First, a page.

My International Alert colleague Larissa Sotieva has written eloquently about the interplay between the Sochi Olympics and notions of Russian and Caucasian identity. I won’t repeat it all here but she captures very well how Sochi provides a showcase not just for sporting excellence, Russian state vanity and national ambition, but also for the racism prevalent among many ethnic Slavic Russians regarding the peoples of the Caucasus whose territories their ancestors invaded and colonised.
International politics are well represented at Sochi, where no heads of democratic states turned up for the opening night, and the US officials who were present wasted no time in raising human rights issues in their public utterances. Russia’s neighbour Georgia initially decided to boycott the games – though changed its political mind later.
Both the North and South Caucasus suffer from instability. In the North Caucasus this manifests largely as Islamic-hued rebellions against Moscow and Moscow’s local satraps; and in the independent South Caucasus republics, as unresolved territorial disputes between neighbours, including unrecognised breakaway territories. Many Russians are fed up with the difficulties of maintaining control of the N Caucasus region with its poverty, its patchwork of ethnicities and its broken, mountainous and often remote terrain. The slogan “stop feeding the Caucasus” is becoming popular among metropolitan Russians in response to what they see as money wasted trying to stabilise a region they see as backward and ultimately untamable. The current stagnation of the Russian economy is widely predicted to last a long time. Once the Olympics are over, it is reasonable to assume that Moscow will resort to less expensive ways of asserting its rule, and focus much more on the “homeland security” of the Russian heartland, than on the security of Caucasians in their homeland. Moscow’s methods of security provision are seen as ugly enough now, but could become much uglier, post-Sochi.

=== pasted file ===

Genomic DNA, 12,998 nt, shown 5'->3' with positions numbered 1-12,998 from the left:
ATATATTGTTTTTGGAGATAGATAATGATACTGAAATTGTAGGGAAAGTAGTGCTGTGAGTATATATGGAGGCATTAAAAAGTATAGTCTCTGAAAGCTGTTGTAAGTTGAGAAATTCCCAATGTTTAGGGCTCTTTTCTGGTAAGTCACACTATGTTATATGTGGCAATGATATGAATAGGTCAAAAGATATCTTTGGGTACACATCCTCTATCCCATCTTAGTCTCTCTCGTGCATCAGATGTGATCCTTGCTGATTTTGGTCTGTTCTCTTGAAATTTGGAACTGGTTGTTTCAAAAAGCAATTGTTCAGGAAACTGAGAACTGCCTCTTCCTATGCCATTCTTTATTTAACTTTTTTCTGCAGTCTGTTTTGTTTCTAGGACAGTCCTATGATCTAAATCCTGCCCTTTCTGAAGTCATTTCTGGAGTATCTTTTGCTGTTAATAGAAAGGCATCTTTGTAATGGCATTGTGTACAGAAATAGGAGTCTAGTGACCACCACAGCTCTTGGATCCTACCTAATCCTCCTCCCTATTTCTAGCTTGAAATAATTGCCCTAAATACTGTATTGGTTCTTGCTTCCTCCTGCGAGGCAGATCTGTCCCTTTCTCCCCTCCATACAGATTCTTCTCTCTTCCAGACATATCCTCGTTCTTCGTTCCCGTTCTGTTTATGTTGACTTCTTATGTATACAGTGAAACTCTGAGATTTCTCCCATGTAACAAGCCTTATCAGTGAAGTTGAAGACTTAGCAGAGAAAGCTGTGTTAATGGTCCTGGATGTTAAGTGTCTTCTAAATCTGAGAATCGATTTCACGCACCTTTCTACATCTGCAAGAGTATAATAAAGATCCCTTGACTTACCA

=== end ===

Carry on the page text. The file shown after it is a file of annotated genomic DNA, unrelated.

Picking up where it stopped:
What about the South Caucasus, that collection of countries and unrecognised territories which emerged from the break-up of the USSR and subsequent wars: Azerbaijan, Armenia and Georgia, along with Ngorny-Karabakh, South Ossetia and Abkhazia? Moscow sees these as part of its “near abroad”, and is unlikely to give up its desire to be regional patron, any time soon. The run-up to Sochi 2014 has given Russia good reason to avoid ruffling too many feathers in the region. Indeed, relations with its closest neighbour Georgia have improved considerably since the recent change of government there. But many observers expect it to take the gloves back off, after the games are over, and reassert itself in its neighbourhood.
And although Moscow and Washington have not seen eye to eye of later over Syria and Ukraine, their relations with regard to Georgia and the South Caucasus have been lately on a more even keel than they were a few years back. Perhaps once the games are over, there’ll be a return to more obvious tussling between them over influence in the region. This is unlikely to be very conducive to building peace in the region.
The list could go on. There is plenty of politics on display in and around Sochi 2014. The Olympics and Peace? I don’t really think so.